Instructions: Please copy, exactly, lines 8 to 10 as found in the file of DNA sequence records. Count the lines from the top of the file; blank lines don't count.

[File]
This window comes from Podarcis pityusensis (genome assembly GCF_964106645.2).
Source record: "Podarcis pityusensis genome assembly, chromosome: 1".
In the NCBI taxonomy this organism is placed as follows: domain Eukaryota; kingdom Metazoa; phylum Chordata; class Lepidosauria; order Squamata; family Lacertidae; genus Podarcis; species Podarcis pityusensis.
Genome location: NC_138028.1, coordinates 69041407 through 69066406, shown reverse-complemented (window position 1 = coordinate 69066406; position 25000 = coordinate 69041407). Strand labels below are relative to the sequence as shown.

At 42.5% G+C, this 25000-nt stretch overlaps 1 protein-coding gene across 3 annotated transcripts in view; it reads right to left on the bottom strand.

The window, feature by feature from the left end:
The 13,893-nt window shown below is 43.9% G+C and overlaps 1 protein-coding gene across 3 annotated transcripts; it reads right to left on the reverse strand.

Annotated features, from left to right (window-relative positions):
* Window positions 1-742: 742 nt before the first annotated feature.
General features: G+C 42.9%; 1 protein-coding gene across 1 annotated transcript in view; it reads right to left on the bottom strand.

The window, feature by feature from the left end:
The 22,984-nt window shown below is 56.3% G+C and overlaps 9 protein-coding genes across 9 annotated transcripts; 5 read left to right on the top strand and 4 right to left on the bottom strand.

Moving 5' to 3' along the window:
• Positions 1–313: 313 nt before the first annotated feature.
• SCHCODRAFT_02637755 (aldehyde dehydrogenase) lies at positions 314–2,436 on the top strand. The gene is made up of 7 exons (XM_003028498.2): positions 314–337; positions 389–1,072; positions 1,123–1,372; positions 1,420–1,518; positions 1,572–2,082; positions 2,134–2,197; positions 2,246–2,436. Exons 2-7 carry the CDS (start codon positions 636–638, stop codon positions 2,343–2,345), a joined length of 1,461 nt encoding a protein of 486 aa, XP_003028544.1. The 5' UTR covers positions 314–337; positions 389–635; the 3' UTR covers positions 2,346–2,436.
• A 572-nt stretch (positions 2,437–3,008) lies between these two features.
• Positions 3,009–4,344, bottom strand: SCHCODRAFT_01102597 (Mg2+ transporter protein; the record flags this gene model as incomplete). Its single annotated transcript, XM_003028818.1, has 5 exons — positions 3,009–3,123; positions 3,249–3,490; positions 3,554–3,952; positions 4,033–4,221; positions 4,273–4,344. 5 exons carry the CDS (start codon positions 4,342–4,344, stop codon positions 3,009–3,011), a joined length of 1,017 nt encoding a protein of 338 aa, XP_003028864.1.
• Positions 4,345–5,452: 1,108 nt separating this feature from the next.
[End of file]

Annotated features, from left to right (window-relative positions):
* Window positions 1-742: 742 nt before the first annotated feature.
General features: G+C 42.9%; 1 protein-coding gene across 1 annotated transcript in view; it reads right to left on the bottom strand.